Linux and UNIX Man Pages

Linux & Unix Commands - Search Man Pages

RedHat 9 (Linux i386) - man page for login_tty (redhat section 3)

OPENPTY(3)						     Linux Programmer's Manual							OPENPTY(3)

openpty, login_tty, forkpty - tty utility functions
#include <pty.h> /* for openpty and forkpty */ #include <utmp.h> /* for login_tty */ int openpty(int *amaster, int *aslave, char *name, struct termios *termp, struct winsize * winp); int login_tty(int fd); pid_t forkpty(int *amaster, char *name, struct termios *termp, struct winsize *winp);
The openpty() function finds an available pseudo-tty and returns file descriptors for the master and slave in amaster and aslave. If name is not NULL, the filename of the slave is returned in name. If termp is not NULL, the terminal parameters of the slave will be set to the values in termp. If winp is not NULL, the window size of the slave will be set to the values in winp. The login_tty() function prepares for a login on the tty fd (which may be a real tty device, or the slave of a pseudo-tty as returned by openpty()) by creating a new session, making fd the controlling terminal for the current process, setting fd to be the standard input, out- put, and error streams of the current process, and closing fd. The forkpty() function combines openpty(), fork(), and login_tty() to create a new process operating in a pseudo-tty. The file descriptor of the master side of the pseudo-tty is returned in amaster, and the filename of the slave in name if it is not NULL. The termp and winp parameters, if not NULL, will determine the terminal attributes and window size of the slave side of the pseudo-tty.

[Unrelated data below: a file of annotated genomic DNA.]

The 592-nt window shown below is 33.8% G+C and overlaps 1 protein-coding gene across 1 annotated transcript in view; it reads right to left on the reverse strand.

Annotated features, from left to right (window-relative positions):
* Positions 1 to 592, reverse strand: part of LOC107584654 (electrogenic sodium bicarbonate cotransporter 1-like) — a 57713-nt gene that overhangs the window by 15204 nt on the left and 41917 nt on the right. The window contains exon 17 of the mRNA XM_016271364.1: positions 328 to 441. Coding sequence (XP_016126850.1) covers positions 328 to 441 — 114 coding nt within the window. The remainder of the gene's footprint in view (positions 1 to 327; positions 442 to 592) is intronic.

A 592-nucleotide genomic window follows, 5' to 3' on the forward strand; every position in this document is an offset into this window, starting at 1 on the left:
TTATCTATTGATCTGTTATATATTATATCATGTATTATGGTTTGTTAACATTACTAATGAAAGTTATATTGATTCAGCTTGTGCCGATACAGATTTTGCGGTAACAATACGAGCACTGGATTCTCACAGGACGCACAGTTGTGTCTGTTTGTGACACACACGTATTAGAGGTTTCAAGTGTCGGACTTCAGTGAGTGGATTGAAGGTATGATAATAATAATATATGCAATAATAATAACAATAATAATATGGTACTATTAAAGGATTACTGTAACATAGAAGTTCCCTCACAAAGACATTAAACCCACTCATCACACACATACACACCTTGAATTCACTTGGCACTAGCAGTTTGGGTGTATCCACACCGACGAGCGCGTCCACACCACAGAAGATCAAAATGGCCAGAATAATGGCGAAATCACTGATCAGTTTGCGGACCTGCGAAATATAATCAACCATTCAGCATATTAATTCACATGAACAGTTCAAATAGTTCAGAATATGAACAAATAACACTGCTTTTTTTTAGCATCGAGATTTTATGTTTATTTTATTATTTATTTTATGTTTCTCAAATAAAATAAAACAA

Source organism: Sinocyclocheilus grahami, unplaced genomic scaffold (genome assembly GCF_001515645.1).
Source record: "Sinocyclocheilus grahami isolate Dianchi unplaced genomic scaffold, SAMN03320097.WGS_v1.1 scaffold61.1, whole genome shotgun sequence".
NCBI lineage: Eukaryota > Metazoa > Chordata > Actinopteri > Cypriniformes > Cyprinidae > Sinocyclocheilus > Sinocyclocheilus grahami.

If a call to openpty(), login_tty(), or forkpty() is not successful, -1 is returned and errno is set to indicate the error. Otherwise, openpty(), login_tty(), and the child process of forkpty() return 0, and the parent process of forkpty() returns the process ID of the child process.
openpty() will fail if: ENOENT There are no available ttys. login_pty() will fail if ioctl() fails to set fd to the controlling terminal of the current process. forkpty() will fail if either openpty() or fork() fails.
These are BSD functions, present in libc5 and glibc2.
2001-12-13 OPENPTY(3)

Featured Tech Videos